Jon Sparkes: Progress made on tackling homelessness
CEO of Crisis and chair of the Homelessness and Rough Sleeping Action Group Jon Sparkes marks the progress made since the launch of the Ending Homelessness Together Action Plan.
The Scottish Government asked some big questions of the Homelessness and Rough Sleeping Action Group (HARSAG) reflecting a serious commitment to addressing homelessness in Scotland. The ambition set out in the high-level action plan ‘Ending Homelessness Together’ showed that HARSAG had been listened to, and our recommendations had been taken seriously.
The HARSAG brought together the expertise of its members, but more importantly the group was in contact with more than 400 people with personal lived experience of homelessness and hundreds of professional colleagues from across the homelessness and housing sector, as well as having access to the best analysis and evidence available. Our recommendations were clear that homelessness needs tackling both by dealing with the root causes and through taking on board the evidence of what works and what has worked.
The Ending Homelessness Together plan, when fully implemented will have a significant impact. It is a joined-up and cross-government plan, and needs to be implemented as such. The big root-cause questions need to be addressed including some that require action by the UK Government as well as action in Scotland from the Scottish Government, local authorities, housing associations and many, many other organisations.
The Scottish Government’s commitment to building social homes needs to continue, and local authorities and housing associations need to continue to work effectively together to ensure that where homelessness happens it is only ever very rare, very brief and is not repeated by ensuring people at risk of homelessness are rapidly re-housed and not put through the damaging experiences of unsuitable temporary and emergency accommodation. Every part of the public service needs to play its part to prevent homelessness so that we remove the ongoing link between experiencing care, prison, mental health and other health services and going on to experience homelessness in the short or long term.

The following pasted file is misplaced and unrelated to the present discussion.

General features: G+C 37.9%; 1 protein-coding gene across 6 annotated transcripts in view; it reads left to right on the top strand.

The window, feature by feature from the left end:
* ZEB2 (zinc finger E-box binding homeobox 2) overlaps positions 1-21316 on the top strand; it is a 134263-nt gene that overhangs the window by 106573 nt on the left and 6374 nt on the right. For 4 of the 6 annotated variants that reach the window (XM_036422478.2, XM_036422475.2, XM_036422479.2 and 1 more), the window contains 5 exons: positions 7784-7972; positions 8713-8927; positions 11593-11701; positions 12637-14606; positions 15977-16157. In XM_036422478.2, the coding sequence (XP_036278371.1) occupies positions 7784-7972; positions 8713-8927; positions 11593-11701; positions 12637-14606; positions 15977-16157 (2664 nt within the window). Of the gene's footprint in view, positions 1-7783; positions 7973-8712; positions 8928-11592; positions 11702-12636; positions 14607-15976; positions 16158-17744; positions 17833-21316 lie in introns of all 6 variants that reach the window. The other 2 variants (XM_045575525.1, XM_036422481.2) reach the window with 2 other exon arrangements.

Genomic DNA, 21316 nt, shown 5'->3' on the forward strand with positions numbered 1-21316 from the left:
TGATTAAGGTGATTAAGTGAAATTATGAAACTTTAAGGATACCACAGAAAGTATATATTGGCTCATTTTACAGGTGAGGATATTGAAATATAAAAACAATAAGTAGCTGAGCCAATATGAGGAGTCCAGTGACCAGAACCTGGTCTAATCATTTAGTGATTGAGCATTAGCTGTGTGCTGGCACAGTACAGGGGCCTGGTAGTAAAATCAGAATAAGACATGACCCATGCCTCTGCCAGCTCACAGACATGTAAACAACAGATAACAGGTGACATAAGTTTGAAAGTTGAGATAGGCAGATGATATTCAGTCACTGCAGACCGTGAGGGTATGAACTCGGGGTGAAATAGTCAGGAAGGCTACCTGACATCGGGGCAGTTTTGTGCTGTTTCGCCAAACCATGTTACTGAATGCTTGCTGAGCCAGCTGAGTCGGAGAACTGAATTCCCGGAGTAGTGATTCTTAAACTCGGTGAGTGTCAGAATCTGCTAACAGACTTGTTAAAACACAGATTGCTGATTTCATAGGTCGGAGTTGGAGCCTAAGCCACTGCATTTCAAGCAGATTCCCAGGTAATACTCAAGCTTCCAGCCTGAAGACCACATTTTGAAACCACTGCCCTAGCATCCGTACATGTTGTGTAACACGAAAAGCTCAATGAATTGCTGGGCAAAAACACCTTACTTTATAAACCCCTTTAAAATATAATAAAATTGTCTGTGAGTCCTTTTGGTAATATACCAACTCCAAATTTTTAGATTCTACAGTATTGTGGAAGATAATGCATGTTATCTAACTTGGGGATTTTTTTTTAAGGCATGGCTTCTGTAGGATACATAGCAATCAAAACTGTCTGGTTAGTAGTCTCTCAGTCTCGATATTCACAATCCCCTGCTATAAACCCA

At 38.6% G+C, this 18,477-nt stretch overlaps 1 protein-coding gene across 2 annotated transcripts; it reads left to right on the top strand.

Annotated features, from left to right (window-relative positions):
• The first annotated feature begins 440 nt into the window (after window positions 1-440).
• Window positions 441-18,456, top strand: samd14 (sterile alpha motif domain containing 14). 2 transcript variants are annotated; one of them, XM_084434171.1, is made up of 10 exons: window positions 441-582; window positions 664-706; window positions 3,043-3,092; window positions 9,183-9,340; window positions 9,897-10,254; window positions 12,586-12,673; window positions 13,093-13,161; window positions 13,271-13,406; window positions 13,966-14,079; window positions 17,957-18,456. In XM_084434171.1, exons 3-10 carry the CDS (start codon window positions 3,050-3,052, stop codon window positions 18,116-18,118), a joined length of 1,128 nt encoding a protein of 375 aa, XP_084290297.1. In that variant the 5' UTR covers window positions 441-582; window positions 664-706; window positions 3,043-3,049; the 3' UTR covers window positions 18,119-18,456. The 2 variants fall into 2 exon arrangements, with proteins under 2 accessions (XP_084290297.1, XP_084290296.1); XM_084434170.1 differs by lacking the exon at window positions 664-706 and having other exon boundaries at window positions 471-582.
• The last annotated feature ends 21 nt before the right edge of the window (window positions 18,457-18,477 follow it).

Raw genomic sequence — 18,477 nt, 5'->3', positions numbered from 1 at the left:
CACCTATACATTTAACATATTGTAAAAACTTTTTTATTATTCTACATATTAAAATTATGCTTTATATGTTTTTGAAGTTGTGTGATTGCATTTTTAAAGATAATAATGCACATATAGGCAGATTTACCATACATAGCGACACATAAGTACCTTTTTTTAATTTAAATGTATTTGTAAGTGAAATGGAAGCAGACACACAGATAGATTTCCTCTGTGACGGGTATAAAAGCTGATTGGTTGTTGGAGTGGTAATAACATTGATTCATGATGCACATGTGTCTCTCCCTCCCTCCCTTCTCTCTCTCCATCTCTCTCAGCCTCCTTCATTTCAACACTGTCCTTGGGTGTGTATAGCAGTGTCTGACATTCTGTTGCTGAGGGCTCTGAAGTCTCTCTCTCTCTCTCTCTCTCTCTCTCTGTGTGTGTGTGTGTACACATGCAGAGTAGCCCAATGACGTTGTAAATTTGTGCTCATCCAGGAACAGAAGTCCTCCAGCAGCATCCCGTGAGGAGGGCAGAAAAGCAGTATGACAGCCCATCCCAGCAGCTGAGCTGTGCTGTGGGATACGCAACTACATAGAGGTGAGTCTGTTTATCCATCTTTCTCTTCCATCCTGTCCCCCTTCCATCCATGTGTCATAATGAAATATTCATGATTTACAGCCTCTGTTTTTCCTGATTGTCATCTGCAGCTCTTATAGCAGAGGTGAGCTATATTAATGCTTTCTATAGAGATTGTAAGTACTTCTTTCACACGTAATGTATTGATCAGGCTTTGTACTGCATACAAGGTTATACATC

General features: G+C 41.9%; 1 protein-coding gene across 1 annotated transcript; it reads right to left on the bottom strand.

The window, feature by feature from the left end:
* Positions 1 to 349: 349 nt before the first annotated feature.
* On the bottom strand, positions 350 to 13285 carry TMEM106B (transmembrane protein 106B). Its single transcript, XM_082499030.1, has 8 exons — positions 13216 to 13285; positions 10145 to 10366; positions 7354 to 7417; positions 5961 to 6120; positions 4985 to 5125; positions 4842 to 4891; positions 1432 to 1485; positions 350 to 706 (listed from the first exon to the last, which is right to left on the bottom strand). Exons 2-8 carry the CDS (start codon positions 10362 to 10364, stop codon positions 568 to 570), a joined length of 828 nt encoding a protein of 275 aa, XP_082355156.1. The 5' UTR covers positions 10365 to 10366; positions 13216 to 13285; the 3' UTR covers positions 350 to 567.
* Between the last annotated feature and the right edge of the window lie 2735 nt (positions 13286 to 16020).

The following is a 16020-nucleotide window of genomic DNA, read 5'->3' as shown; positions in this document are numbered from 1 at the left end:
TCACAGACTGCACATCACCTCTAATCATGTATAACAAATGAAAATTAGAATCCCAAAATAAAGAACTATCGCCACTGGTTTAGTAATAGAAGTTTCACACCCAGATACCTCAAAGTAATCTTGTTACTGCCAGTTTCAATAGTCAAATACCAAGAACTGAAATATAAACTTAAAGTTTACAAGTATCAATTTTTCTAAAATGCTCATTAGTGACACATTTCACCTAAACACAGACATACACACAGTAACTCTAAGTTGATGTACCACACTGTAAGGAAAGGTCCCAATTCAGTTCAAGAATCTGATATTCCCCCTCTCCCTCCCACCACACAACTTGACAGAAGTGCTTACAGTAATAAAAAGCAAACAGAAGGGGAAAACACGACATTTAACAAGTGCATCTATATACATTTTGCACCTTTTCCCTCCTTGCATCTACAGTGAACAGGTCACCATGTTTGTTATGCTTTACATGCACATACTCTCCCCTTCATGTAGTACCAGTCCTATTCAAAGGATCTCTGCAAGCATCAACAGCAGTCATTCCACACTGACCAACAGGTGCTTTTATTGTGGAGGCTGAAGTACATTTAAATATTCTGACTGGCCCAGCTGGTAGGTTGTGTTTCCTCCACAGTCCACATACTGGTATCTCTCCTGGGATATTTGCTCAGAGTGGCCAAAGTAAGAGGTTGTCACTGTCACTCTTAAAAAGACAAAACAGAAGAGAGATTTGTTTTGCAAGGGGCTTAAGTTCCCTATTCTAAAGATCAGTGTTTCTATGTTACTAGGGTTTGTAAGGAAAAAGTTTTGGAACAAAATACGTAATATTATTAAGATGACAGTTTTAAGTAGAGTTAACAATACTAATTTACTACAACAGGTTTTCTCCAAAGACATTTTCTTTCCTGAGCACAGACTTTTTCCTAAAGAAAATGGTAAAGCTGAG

The development of the workforce to adopt the very best practices in homelessness prevention and supporting people who are at risk of or experiencing homelessness is an essential part of the Scottish Government’s plan. Changes in practice and approaches also need to be underpinned in law and properly funded. It is especially welcome that the Scottish Government has prioritised the work on a prevention duty to add to the already advanced legal approach to homelessness in Scotland. A prevention duty should be applied to local authorities, wider public bodies and delivery partners, ensuring the law encourages and ensures that those services work together to stop homelessness happening in the first place.
The Scottish Government has taken a bold position on ending homelessness, and has demonstrated in the first year of the Ending Homelessness Together plan that it is determined to tackle and end homelessness by supporting people and by preventing homelessness. It is clearly following through on the commitments it made when the HARSAG was created.